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Leighton Buzzard, UK
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glad to see we made some progres!!

endswitches are limit switches to stop excess travel + and- in each of x, y, z

they can be
a) ignored!
b) connected to microswitches  smiley-sad
c) connected to photoswitches  smiley
d) connected to hall effect switches smiley
basically whatever you have

they can be
a) logic low is good, high is bad
b) logic low is bad, high is good
there is a seting to invert them if they're working the wrong way

in order to "ignore" them to logic high

motor control is used to switch the router spindle on and off
if you're doing this manually, ignore it

panic stop/reset
is used to freeze everything (in case of an emergency)

you can just ignore it (set it to logic high)
panic reset is only checked after a panic, so you can ignore that too

hope that helps

cheers Mike
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thank you for your kind answers. for the limiting switches i will use something like these: http://www.google.at/imgres?imgurl=http://www.fischertechnik-fans.de/Images/Tasterinnen.jpg&imgrefurl=http://www.fischertechnik-fans.de/html/Tipps/alternativeteile.php&usg=__cn9bRSjqhrJVgUHl2R2FSplJQJU=&h=589&w=784&sz=73&hl=de&start=0&zoom=1&tbnid=B9XA--RLwVLjNM:&tbnh=113&tbnw=151&prev=/images%3Fq%3Dfischertechnik%2Btaster%26um%3D1%26hl%3Dde%26rlz%3D1C1AVSW_enAT376AT376%26biw%3D1024%26bih%3D513%26tbs%3Disch:1&um=1&itbs=1&iact=hc&vpx=414&vpy=80&dur=432&hovh=195&hovw=259&tx=87&ty=73&ei=kKIlTa3AAYSeOsvd0e0I&oei=kKIlTa3AAYSeOsvd0e0I&esq=1&page=1&ndsp=16&ved=1t:429,r:2,s:0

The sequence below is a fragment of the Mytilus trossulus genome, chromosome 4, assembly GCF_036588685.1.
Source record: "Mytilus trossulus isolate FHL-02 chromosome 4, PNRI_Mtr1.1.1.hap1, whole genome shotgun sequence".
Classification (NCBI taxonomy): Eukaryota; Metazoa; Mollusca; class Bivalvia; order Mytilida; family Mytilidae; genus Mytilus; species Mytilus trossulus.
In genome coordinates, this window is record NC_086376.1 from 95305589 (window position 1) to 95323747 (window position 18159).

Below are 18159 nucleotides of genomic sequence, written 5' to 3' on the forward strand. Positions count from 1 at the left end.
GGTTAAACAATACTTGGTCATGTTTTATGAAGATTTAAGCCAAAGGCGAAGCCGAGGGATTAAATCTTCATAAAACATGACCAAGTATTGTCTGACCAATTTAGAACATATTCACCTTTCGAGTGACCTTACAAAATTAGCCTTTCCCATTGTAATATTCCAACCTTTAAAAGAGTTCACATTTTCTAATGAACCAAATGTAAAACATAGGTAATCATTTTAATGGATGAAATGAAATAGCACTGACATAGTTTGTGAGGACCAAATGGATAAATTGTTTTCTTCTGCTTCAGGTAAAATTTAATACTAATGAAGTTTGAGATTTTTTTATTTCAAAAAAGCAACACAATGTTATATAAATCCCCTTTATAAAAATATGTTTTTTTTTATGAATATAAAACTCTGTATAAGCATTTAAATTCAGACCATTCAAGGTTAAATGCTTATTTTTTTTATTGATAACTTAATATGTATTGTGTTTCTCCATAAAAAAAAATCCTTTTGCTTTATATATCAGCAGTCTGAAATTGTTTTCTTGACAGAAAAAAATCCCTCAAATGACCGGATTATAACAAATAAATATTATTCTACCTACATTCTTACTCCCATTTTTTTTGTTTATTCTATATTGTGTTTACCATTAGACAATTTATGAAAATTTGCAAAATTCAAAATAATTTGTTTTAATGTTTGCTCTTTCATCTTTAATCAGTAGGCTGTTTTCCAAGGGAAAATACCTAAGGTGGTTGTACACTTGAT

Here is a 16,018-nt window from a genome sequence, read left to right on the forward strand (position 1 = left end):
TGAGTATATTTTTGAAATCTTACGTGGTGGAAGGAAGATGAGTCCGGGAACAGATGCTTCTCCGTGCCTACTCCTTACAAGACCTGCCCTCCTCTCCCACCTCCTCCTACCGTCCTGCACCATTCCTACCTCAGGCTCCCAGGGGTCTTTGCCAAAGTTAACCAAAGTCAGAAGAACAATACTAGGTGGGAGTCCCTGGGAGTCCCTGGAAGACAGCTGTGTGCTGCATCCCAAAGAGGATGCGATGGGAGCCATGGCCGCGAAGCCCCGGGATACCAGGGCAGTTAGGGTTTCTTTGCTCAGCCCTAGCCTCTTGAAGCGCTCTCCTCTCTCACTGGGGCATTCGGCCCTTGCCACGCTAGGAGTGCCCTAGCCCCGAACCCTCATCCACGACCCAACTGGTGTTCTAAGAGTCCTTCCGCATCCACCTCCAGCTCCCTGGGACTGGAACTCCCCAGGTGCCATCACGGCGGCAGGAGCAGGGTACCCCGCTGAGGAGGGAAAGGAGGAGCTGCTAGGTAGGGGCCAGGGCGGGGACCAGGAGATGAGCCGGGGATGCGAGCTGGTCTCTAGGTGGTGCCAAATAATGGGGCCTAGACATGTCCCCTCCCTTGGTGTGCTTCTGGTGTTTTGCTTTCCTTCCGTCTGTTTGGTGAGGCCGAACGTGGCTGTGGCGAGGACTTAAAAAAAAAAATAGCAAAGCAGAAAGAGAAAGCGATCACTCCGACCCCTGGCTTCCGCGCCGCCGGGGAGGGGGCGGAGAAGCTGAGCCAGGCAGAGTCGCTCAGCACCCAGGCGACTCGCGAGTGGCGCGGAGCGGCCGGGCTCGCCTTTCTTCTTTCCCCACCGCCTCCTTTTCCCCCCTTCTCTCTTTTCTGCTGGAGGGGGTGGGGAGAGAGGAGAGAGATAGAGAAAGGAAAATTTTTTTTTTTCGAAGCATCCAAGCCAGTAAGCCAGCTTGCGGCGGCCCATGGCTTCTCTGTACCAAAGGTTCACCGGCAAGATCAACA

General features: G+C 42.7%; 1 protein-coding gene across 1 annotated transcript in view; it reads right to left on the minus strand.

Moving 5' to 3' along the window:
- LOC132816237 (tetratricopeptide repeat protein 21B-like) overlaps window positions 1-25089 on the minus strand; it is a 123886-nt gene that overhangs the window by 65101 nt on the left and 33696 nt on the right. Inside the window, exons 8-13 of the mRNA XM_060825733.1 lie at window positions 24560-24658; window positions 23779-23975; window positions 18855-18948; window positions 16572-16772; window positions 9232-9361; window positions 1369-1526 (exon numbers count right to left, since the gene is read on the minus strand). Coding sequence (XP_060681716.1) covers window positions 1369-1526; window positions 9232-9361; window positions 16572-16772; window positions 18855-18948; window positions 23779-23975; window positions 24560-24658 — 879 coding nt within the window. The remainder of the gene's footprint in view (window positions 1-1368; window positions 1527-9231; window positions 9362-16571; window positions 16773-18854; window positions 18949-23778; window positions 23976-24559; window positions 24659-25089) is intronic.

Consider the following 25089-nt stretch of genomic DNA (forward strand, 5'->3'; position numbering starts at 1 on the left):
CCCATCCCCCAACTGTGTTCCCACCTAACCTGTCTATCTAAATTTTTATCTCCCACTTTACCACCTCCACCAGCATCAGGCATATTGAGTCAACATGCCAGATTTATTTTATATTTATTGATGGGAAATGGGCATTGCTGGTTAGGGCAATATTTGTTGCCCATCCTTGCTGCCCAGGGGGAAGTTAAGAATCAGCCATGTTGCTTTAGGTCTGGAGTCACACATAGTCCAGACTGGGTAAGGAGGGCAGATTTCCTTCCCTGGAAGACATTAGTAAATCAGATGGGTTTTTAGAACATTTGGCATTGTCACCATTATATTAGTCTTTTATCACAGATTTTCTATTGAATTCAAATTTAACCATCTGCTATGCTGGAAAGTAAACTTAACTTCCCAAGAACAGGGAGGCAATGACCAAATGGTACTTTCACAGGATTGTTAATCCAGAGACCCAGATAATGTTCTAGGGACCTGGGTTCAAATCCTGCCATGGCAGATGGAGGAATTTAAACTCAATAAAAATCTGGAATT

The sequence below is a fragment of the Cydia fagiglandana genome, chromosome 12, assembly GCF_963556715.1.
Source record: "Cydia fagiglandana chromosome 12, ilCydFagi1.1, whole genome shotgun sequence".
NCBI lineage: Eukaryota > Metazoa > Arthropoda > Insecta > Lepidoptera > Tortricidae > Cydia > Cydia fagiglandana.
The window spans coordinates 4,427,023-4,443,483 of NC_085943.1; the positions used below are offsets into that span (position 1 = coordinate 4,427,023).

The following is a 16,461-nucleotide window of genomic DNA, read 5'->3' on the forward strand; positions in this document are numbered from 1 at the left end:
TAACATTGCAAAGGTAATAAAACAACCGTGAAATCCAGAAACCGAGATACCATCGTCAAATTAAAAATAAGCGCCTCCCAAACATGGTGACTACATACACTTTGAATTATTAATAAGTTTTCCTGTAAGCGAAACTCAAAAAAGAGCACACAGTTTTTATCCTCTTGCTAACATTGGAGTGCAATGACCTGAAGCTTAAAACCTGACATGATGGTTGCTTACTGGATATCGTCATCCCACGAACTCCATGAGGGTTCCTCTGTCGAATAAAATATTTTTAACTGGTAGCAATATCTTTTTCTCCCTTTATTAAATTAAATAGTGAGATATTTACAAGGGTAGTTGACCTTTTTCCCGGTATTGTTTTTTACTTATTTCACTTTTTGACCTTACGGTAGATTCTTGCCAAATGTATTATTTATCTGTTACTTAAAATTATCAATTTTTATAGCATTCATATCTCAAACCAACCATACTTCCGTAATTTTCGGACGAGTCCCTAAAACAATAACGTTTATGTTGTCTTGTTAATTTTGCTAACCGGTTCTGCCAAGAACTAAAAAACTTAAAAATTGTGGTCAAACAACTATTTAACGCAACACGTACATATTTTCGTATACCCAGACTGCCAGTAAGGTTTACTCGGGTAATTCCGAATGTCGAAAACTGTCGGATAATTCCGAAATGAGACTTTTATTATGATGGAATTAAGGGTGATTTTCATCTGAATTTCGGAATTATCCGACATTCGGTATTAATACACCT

as a noob i have to ask again: i would think that i need to go with some voltage to the switch wich then goes to a pin on the arduino in case the switch is pressed. am i right? if so, does it matter if i use 3.3V or 5V from the arduino?